Cabinet ministers have agreed on a “need to take action” against Syria, following a suspected chemical weapon attack that claimed the lives of dozens of people in the Damascus suburb of Douma.
Half a world away in New York, Russia’s United Nations ambassador warned the priority in Syria was to avert US-led strikes that could lead to a risky confrontation between the world’s two preeminent nuclear powers.
On Wednesday, President Trump went some way towards reducing expectations of an imminent attack. “Get ready Russian Federation, because they will be coming, nice and new and ‘smart!’ You shouldn’t be partners with a Gas Killing Animal who kills his people and enjoys it!”
He had claimed missiles were “coming” and would be “nice and new and smart”.
Israel has said it won’t let Iran entrench militarily in Syria, and Prime Minister Benjamin Netanyahu took the occasion of Israel’s Holocaust Remembrance Day to warn Tehran not to test his country.
Russian Federation has threatened to respond firmly to any military action against the Syrian Government. “I refer you to the White House to characterise the president’s tweet”, a Pentagon spokesman said.
“Now we have to make some further decisions, so they will be made fairly soon”, added first-term commander-in-chief, who earlier appeared to equivocate on the timing of strikes.
At stake in Syria is the potential for confrontation, if not outright conflict, between the US and Russian Federation, former Cold War foes whose relations have deteriorated in recent years over Moscow’s intervention in Ukraine, its interference in the 2016 USA presidential election and, most recently, its support for Syrian President Bashar Assad.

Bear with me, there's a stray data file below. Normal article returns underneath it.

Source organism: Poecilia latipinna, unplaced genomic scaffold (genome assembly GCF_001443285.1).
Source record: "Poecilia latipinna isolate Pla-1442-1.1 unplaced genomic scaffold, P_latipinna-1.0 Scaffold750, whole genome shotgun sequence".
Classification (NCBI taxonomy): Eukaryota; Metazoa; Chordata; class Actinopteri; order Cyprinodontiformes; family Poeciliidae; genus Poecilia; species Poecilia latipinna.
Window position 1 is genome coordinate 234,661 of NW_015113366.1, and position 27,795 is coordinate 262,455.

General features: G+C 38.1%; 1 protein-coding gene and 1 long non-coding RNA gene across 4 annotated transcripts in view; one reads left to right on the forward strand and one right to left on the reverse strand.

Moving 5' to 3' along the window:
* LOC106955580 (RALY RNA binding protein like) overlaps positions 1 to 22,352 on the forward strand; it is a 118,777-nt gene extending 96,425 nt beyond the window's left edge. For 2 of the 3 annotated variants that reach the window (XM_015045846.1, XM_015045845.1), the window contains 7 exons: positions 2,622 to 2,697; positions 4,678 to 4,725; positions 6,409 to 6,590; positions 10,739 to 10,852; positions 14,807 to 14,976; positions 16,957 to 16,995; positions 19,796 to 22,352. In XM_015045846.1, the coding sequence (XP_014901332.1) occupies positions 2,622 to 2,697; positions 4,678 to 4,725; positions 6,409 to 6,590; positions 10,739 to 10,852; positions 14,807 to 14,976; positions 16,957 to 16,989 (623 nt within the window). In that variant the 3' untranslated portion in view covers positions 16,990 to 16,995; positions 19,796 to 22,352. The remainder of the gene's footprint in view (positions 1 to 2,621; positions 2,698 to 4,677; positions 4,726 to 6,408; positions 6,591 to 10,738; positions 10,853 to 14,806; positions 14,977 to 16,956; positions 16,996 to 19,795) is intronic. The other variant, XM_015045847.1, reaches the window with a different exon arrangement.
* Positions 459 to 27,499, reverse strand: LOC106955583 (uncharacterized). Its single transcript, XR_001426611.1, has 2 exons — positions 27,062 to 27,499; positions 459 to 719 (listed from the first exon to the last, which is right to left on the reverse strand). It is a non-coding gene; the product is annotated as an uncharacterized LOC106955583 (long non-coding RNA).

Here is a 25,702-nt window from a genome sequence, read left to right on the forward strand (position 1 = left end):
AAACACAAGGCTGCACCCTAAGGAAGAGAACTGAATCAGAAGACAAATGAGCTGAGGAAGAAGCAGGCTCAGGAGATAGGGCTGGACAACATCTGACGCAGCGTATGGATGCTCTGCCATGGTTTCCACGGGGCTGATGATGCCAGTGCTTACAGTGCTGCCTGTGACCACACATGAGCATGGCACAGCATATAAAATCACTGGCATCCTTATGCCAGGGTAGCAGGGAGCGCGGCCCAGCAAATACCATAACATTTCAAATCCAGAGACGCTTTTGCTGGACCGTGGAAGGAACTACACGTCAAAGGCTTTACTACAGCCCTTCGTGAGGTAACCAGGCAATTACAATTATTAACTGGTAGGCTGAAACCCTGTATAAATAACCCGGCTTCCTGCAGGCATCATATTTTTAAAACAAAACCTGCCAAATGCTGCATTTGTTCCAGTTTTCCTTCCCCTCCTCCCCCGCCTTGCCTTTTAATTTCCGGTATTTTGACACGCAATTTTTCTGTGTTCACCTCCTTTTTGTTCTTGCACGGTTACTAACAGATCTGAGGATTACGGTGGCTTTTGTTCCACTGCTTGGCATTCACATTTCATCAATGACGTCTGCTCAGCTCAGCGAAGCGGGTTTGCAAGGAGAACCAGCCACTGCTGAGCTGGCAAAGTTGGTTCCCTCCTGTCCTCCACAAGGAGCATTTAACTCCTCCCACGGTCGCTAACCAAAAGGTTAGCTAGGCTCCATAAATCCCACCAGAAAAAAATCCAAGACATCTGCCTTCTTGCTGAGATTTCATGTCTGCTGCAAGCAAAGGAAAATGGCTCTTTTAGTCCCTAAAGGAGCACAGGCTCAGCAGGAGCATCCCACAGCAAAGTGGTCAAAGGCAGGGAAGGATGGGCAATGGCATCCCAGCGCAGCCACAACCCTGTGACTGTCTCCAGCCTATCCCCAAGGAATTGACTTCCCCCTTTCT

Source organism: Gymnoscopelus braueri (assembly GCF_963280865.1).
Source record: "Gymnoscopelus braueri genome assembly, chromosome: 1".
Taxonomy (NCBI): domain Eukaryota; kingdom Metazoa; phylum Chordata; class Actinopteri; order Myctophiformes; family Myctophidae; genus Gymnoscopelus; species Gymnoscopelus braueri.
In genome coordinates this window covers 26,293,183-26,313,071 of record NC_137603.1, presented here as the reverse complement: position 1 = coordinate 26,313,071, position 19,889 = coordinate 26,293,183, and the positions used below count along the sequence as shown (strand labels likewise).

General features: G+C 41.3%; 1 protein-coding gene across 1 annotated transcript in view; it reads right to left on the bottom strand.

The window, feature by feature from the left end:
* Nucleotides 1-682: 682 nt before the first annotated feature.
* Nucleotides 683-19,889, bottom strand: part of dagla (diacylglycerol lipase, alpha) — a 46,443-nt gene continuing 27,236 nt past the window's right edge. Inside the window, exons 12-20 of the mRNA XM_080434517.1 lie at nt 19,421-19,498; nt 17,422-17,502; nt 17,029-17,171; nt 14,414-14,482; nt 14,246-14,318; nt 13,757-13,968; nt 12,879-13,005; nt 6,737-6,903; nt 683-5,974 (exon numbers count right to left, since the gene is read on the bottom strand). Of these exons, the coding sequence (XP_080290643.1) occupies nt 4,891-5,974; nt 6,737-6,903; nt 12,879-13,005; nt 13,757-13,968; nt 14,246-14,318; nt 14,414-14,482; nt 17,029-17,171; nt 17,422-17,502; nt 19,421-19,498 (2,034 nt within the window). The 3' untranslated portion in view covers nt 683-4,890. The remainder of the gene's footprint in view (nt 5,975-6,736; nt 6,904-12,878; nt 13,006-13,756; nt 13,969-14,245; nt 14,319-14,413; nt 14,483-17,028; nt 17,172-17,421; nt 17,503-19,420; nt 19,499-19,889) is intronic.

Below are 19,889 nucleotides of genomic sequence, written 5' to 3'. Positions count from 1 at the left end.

Since the start of the aerial bombardment campaign, at least 1,600 civilians have been killed and more than 130,000 people displaced, mostly to other areas in the country, according to the UN.
What has Trump said about the attack?
French President Emmanuel Macron on Thursday said France has proof that the Syrian government launched chlorine gas attacks and that France would not tolerate “regimes that think everything is permitted”. Following the meeting, May spoke to Donald Trump and the pair agreed that the United Kingdom and the USA would “keep working closely together on the worldwide response”, according to a statement from Downing Street.
It appears the British Parliament will not be consulted ahead of the United Kingdom action – which could potentially start within hours of Cabinet approval. A joint military operation, possibly with France rather than the U.S.in the lead, could send a message of worldwide unity about enforcing the prohibitions on chemical weapons.
Defence Secretary Jim Mattis warned such an attack carried the risk of spinning out of control, suggesting caution ahead of a decision on how to respond to an attack against civilians last weekend that USA officials are increasingly certain involved the use of banned chemical weapons.
Peter Cardillo, chief market economist at Spartan Capital Securities in NY said the escalation of the situation in Syria “is impacting.it could escalate to greater military conflict”.